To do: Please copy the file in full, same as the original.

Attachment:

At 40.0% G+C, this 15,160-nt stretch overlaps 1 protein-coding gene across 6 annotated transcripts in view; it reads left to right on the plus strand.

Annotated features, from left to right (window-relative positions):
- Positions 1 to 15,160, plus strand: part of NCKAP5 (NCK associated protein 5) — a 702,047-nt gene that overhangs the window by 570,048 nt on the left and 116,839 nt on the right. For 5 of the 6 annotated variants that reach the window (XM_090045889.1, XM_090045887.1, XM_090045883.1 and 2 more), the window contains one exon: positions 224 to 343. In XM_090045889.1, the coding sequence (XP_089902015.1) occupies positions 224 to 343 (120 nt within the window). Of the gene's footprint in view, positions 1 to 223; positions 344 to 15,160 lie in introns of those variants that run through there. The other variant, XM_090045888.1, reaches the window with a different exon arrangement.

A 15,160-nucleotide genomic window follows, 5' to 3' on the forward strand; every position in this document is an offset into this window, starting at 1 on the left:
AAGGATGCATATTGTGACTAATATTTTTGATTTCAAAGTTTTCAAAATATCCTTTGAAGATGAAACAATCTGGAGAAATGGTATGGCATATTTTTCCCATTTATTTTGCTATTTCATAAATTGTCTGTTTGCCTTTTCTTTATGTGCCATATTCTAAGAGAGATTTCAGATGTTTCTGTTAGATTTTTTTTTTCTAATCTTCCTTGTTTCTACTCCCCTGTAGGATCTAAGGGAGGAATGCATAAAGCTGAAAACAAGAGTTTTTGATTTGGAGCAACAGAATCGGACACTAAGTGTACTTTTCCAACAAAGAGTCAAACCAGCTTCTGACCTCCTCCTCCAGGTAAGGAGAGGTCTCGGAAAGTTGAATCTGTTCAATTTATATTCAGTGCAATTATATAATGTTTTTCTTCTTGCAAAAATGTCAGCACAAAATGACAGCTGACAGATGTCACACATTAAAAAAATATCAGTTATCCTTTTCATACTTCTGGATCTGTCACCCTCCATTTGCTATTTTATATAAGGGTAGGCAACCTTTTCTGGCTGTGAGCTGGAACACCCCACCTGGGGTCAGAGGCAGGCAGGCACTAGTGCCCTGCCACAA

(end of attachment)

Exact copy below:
At 40.0% G+C, this 15,160-nt stretch overlaps 1 protein-coding gene across 6 annotated transcripts in view; it reads left to right on the plus strand.

Annotated features, from left to right (window-relative positions):
- Positions 1 to 15,160, plus strand: part of NCKAP5 (NCK associated protein 5) — a 702,047-nt gene that overhangs the window by 570,048 nt on the left and 116,839 nt on the right. For 5 of the 6 annotated variants that reach the window (XM_090045889.1, XM_090045887.1, XM_090045883.1 and 2 more), the window contains one exon: positions 224 to 343. In XM_090045889.1, the coding sequence (XP_089902015.1) occupies positions 224 to 343 (120 nt within the window). Of the gene's footprint in view, positions 1 to 223; positions 344 to 15,160 lie in introns of those variants that run through there. The other variant, XM_090045888.1, reaches the window with a different exon arrangement.

A 15,160-nucleotide genomic window follows, 5' to 3' on the forward strand; every position in this document is an offset into this window, starting at 1 on the left:
AAGGATGCATATTGTGACTAATATTTTTGATTTCAAAGTTTTCAAAATATCCTTTGAAGATGAAACAATCTGGAGAAATGGTATGGCATATTTTTCCCATTTATTTTGCTATTTCATAAATTGTCTGTTTGCCTTTTCTTTATGTGCCATATTCTAAGAGAGATTTCAGATGTTTCTGTTAGATTTTTTTTTTCTAATCTTCCTTGTTTCTACTCCCCTGTAGGATCTAAGGGAGGAATGCATAAAGCTGAAAACAAGAGTTTTTGATTTGGAGCAACAGAATCGGACACTAAGTGTACTTTTCCAACAAAGAGTCAAACCAGCTTCTGACCTCCTCCTCCAGGTAAGGAGAGGTCTCGGAAAGTTGAATCTGTTCAATTTATATTCAGTGCAATTATATAATGTTTTTCTTCTTGCAAAAATGTCAGCACAAAATGACAGCTGACAGATGTCACACATTAAAAAAATATCAGTTATCCTTTTCATACTTCTGGATCTGTCACCCTCCATTTGCTATTTTATATAAGGGTAGGCAACCTTTTCTGGCTGTGAGCTGGAACACCCCACCTGGGGTCAGAGGCAGGCAGGCACTAGTGCCCTGCCACAA